In Utero Exposure to Aspirin and Risk of Asthma in Childhood

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Abstract

Background:

Aspirin is widely used in general population and low-dose aspirin is commonly prescribed to prevent recurrent pregnancy loss associated with antiphospholipid syndrome and preeclampsia, often used throughout pregnancy. But aspirin is associated with asthma pathogenesis. We aim to examine whether in utero exposure to aspirin at different fetal stages is associated with asthma in childhood.

Methods:

We used data from the Collaborative Perinatal Project. Maternal exposure to aspirin before and during pregnancy was recorded at each prenatal visit. Children were followed up to 7 years of age. A total of 19,928 singleton children without maternal history of asthma were included. We used multilevel multiple logistic regression models to control for potential confounders.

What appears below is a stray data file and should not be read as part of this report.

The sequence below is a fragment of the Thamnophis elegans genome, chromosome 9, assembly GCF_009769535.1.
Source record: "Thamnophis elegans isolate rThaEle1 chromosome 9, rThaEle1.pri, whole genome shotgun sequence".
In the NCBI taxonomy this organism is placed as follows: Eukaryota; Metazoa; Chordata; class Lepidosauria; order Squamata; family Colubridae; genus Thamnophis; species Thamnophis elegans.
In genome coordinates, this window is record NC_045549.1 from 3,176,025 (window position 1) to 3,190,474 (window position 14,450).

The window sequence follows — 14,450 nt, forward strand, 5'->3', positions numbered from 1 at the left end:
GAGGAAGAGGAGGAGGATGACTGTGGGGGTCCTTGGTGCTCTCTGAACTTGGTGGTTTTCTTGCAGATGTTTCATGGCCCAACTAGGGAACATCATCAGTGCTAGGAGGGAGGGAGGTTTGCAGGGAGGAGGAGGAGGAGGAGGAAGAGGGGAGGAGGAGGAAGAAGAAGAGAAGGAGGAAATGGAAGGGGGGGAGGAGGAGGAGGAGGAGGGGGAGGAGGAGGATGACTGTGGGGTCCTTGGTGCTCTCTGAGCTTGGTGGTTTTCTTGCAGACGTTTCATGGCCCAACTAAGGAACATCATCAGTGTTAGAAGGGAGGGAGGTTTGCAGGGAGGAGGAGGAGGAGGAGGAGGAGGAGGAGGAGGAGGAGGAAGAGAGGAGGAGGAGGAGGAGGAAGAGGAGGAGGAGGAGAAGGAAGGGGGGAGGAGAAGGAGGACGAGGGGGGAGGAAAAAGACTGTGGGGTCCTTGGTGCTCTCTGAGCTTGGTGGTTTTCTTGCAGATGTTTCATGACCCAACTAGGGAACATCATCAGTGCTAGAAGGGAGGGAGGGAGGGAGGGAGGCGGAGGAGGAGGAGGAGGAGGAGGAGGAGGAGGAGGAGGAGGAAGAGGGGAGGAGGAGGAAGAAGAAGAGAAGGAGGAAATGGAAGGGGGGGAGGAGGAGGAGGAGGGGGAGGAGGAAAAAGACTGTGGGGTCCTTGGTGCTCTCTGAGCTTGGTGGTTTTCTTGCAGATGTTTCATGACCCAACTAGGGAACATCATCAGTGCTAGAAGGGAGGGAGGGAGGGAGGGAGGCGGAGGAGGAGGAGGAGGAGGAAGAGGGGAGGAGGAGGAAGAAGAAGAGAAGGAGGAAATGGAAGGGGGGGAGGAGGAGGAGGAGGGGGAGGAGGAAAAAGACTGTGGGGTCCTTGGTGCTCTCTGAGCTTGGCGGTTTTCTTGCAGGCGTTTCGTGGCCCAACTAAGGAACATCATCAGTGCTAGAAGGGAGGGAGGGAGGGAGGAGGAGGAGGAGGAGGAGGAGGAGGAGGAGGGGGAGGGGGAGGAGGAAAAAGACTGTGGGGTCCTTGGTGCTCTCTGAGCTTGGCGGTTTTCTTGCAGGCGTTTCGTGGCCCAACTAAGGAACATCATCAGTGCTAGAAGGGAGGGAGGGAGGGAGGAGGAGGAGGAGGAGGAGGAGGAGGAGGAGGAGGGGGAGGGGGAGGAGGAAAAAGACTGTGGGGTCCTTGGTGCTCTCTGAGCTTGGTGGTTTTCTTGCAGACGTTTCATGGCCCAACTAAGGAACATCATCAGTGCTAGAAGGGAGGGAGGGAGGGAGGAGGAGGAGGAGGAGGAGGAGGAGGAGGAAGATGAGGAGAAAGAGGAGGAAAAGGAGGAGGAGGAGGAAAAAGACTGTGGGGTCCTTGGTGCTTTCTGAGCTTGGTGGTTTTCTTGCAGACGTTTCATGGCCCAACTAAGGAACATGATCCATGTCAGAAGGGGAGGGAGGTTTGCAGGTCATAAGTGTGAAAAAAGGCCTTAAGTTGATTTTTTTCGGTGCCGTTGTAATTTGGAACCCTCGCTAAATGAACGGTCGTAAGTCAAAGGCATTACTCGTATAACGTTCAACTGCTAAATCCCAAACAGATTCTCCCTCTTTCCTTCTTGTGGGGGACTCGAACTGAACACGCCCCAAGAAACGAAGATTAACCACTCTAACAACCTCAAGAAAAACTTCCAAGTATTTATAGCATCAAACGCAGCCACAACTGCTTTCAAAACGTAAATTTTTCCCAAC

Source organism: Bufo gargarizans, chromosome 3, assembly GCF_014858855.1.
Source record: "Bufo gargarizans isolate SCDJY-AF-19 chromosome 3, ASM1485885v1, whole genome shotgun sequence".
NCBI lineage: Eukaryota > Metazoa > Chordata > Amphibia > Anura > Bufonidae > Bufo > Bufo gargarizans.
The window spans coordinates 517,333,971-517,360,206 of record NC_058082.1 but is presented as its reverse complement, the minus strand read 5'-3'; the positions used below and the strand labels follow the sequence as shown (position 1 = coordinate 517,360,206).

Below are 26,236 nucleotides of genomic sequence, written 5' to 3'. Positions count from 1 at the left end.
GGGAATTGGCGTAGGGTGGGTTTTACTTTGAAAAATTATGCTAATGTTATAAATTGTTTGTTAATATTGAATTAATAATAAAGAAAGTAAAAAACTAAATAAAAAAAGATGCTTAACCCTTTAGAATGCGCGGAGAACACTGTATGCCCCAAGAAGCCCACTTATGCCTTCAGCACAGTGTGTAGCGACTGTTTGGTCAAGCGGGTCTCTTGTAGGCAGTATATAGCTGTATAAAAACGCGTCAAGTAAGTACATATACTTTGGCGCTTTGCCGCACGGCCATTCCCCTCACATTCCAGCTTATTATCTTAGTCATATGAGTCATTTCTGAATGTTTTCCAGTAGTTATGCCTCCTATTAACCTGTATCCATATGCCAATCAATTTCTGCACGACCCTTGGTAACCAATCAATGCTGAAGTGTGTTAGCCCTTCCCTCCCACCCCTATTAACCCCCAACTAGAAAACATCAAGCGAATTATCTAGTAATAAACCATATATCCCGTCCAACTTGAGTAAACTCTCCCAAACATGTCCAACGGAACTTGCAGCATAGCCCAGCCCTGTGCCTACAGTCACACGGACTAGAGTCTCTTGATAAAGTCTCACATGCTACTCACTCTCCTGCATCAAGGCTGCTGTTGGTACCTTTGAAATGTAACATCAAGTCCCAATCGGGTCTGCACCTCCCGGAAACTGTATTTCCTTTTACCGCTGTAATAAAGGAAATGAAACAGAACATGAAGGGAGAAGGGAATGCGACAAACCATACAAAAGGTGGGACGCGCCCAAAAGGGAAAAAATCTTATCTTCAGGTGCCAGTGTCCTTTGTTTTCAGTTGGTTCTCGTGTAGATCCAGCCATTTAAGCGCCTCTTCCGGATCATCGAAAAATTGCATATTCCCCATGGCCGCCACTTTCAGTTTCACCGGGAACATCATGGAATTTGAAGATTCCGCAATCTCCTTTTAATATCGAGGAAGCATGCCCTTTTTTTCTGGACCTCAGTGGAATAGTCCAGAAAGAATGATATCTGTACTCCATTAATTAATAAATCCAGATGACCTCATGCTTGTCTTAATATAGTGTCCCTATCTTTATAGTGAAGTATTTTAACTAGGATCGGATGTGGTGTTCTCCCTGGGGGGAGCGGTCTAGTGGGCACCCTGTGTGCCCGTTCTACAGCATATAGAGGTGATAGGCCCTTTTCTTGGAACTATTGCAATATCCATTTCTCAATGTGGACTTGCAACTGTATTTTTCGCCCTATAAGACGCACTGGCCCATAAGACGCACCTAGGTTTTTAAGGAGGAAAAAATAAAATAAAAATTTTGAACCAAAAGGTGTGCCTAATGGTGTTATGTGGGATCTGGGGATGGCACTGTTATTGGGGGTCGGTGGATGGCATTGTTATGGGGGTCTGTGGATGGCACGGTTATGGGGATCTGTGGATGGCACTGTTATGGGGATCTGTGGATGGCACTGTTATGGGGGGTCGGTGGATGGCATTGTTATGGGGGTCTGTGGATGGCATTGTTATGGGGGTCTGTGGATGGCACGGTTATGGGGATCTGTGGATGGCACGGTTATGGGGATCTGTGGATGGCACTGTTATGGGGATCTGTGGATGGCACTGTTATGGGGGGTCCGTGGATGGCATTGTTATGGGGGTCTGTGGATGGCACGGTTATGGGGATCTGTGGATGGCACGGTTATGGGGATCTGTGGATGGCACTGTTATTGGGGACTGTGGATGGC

Results:

In utero exposure to aspirin was associated with an increased risk of childhood asthma (adjusted odds ratio [aORs] = 1.3, 95% confidence interval [CI] = 1.1, 1.6). aORs for exposure in first, second, and third trimesters were 1.1 (95% CI = 0.87, 1.3), 1.2 (95% CI = 1.0, 1.4), and 1.4 (95% CI = 1.1, 1.6), respectively. Furthermore, aORs of asthma were 1.3 (95% CI = 1.0, 1.7) and 1.3 (95% CI = 1.0, 1.7) for aspirin use for 2 to 7 days or more than 7 days in third trimester, respectively.

Conclusion:

In utero exposure to therapeutic dose of aspirin even just briefly in late pregnancy is associated with childhood asthma by 7 years of age. More research is needed to carefully examine the association between low-dose aspirin with extended exposure period and long-term child outcomes.

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